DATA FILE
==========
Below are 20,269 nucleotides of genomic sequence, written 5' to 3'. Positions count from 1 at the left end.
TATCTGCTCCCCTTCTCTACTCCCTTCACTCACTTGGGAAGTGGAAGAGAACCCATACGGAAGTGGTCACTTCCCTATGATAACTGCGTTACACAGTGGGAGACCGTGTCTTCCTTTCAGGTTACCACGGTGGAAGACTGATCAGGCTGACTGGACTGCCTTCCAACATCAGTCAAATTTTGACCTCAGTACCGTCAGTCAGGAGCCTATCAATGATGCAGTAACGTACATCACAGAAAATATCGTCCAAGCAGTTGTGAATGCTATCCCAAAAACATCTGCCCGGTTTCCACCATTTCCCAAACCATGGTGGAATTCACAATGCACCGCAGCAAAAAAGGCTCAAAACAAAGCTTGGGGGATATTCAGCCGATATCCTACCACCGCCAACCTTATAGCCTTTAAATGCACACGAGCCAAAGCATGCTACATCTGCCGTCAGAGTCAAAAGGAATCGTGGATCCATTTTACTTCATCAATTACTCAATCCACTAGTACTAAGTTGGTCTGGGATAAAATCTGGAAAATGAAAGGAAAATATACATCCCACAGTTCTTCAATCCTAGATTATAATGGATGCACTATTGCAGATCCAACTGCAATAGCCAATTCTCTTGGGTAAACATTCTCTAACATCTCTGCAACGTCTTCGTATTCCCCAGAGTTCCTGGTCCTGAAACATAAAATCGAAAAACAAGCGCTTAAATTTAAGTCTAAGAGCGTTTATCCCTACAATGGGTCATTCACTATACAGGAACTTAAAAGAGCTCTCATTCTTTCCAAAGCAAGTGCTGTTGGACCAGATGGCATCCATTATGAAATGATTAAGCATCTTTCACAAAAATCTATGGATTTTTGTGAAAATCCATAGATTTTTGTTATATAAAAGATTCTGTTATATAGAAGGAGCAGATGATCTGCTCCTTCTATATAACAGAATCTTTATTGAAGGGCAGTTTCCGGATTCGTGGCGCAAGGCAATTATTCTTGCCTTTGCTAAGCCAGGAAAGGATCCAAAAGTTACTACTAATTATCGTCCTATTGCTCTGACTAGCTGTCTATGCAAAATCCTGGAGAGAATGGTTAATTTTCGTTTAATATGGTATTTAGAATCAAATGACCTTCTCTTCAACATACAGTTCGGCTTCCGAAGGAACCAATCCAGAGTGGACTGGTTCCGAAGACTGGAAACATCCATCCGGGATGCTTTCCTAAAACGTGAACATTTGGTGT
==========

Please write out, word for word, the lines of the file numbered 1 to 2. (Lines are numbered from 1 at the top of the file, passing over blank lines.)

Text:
Below are 20,269 nucleotides of genomic sequence, written 5' to 3'. Positions count from 1 at the left end.
TATCTGCTCCCCTTCTCTACTCCCTTCACTCACTTGGGAAGTGGAAGAGAACCCATACGGAAGTGGTCACTTCCCTATGATAACTGCGTTACACAGTGGGAGACCGTGTCTTCCTTTCAGGTTACCACGGTGGAAGACTGATCAGGCTGACTGGACTGCCTTCCAACATCAGTCAAATTTTGACCTCAGTACCGTCAGTCAGGAGCCTATCAATGATGCAGTAACGTACATCACAGAAAATATCGTCCAAGCAGTTGTGAATGCTATCCCAAAAACATCTGCCCGGTTTCCACCATTTCCCAAACCATGGTGGAATTCACAATGCACCGCAGCAAAAAAGGCTCAAAACAAAGCTTGGGGGATATTCAGCCGATATCCTACCACCGCCAACCTTATAGCCTTTAAATGCACACGAGCCAAAGCATGCTACATCTGCCGTCAGAGTCAAAAGGAATCGTGGATCCATTTTACTTCATCAATTACTCAATCCACTAGTACTAAGTTGGTCTGGGATAAAATCTGGAAAATGAAAGGAAAATATACATCCCACAGTTCTTCAATCCTAGATTATAATGGATGCACTATTGCAGATCCAACTGCAATAGCCAATTCTCTTGGGTAAACATTCTCTAACATCTCTGCAACGTCTTCGTATTCCCCAGAGTTCCTGGTCCTGAAACATAAAATCGAAAAACAAGCGCTTAAATTTAAGTCTAAGAGCGTTTATCCCTACAATGGGTCATTCACTATACAGGAACTTAAAAGAGCTCTCATTCTTTCCAAAGCAAGTGCTGTTGGACCAGATGGCATCCATTATGAAATGATTAAGCATCTTTCACAAAAATCTATGGATTTTTGTGAAAATCCATAGATTTTTGTTATATAAAAGATTCTGTTATATAGAAGGAGCAGATGATCTGCTCCTTCTATATAACAGAATCTTTATTGAAGGGCAGTTTCCGGATTCGTGGCGCAAGGCAATTATTCTTGCCTTTGCTAAGCCAGGAAAGGATCCAAAAGTTACTACTAATTATCGTCCTATTGCTCTGACTAGCTGTCTATGCAAAATCCTGGAGAGAATGGTTAATTTTCGTTTAATATGGTATTTAGAATCAAATGACCTTCTCTTCAACATACAGTTCGGCTTCCGAAGGAACCAATCCAGAGTGGACTGGTTCCGAAGACTGGAAACATCCATCCGGGATGCTTTCCTAAAACGTGAACATTTGGTGT